Why is a move-in inspection report a key component to running a successful investment property?

I recently had a discussion with a veteran mediator at the LTB (Landlord Tenant Board) concerning the nature of most cases they encounter. Rent falling in arrears is the predominant reason why Landlords and Tenants find themselves dealing with the tribunal however the root cause of this issue is not always a product of a financial predicament. Having been in the business of real estate investment and a property manager in Toronto, I have had my share of experiences with Tenants and see how, if open dialogue and proper expectations are not established early, simple issues can escalate into serious ones.

The best way to mitigate LTB escalations and tenant cognitive dissonance (http://abranddayout.wordpress.com/2010/05/10/post-purchase-cognitive-dissonance-avoiding-disappointment-requires-honesty/) is to have a solid application process when it comes to screening tenants, a stellar leasing document clearly outlining roles, expectations, and protocols and finally a move-in/move out inspection report.

Why would a move/in out report be so critical to the success of the relationship? One way, is that it provides a framework/starting point that is agreed on by both parties. It virtually eliminates any ambiguity as to the condition of the property and ultimately protects both the Landlord and Tenant.

In provinces like British Colombia a move-in inspection it is the law however in Ontario it is merely recommended. An inspection report should be thorough and detailed. Below is a list of some considerations to include in the report:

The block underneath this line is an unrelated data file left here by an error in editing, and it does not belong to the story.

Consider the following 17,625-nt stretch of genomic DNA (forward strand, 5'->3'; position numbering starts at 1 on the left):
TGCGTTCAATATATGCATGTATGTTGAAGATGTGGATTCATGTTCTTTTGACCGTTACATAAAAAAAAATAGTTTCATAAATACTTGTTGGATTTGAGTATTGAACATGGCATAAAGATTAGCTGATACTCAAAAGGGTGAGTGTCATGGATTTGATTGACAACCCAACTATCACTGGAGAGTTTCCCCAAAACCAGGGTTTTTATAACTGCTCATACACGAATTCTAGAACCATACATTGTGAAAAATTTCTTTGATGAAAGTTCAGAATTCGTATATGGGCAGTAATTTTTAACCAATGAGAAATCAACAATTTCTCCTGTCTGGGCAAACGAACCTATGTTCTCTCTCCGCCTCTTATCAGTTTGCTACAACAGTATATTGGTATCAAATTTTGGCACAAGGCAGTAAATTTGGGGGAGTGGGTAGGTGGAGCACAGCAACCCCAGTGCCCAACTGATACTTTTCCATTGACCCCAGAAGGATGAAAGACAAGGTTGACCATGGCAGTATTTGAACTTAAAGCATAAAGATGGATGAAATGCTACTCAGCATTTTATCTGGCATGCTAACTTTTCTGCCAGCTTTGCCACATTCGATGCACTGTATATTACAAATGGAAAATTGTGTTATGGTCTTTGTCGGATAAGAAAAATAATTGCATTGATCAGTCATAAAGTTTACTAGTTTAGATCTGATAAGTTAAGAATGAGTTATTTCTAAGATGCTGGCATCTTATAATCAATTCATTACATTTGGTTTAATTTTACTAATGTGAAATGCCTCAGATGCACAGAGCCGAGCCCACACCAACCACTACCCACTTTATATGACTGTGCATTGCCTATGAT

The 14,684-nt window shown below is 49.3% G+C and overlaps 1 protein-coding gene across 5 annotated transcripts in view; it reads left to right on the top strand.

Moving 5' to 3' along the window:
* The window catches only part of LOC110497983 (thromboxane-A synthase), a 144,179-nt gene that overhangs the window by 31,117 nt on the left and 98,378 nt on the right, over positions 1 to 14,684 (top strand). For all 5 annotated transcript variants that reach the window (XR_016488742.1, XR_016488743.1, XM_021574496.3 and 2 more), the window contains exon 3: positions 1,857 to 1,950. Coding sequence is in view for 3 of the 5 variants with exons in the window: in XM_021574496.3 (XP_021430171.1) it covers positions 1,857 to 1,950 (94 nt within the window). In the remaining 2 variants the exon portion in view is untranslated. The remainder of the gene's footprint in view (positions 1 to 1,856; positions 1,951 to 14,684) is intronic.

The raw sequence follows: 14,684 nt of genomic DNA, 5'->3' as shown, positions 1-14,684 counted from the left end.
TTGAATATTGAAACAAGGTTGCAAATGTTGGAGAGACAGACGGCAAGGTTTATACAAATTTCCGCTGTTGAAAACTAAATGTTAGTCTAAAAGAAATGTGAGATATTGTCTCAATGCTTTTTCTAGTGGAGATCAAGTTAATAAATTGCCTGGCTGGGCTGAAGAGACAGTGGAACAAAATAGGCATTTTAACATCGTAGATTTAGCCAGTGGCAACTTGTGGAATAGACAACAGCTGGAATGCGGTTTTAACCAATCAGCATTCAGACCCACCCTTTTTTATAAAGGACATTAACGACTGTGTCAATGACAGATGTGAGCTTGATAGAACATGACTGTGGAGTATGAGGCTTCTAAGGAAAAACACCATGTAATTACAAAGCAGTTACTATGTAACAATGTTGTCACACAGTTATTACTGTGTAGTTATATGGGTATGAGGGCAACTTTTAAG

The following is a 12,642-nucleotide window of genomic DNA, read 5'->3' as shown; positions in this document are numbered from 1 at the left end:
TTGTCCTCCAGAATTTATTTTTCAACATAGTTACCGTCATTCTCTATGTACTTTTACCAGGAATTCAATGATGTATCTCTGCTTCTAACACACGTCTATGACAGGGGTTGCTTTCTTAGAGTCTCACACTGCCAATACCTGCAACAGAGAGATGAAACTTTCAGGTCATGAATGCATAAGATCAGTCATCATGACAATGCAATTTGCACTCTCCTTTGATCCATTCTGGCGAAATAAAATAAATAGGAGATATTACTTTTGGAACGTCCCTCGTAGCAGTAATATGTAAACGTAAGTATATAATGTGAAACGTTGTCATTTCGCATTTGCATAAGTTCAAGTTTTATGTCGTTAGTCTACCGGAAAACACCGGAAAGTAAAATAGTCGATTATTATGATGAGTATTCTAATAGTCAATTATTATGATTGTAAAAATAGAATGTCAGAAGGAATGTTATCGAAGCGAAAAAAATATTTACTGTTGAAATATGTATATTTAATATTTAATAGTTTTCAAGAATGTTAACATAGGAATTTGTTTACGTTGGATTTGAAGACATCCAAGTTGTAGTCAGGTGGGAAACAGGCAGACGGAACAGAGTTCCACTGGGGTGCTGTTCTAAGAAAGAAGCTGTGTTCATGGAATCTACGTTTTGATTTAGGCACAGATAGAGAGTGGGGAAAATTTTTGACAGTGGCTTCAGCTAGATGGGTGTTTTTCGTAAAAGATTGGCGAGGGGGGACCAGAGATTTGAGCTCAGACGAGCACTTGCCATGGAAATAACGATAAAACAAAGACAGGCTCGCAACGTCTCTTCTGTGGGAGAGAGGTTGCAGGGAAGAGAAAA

Walk through each room in the unit, and inspect trim, window sills, make note of cracks, discolouration in carpets or damaged floors, leaks etc. Working smoke and carbon dioxide detectors are a must as well. With bathrooms, check the water pressure and temperature (turn all facets on and flush the toilet), electrical outlets, as well as the heating/cooling system for the house. Examine tiles, exterior doors and windows, balcony or deck. Even smell the unit to ensure there is no odor. Check that all appliances are working properly and test the functionality of locks.

The list is extensive but it provides the tenant and landlord a clear picture of the state of the unit and an opportunity to fix any outstanding issues. The inspection is the first step to building a solid relationship between tenant and landlord.

Mekler Property Management offers property management services in the Greater Toronto Area. For more information please visit us at www.Mekler.ca – We help you be a landlord without being the landlord!

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2 Comments to “Why is a move-in inspection report a key component to running a successful investment property?”

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  2. Caron Nobbe says:

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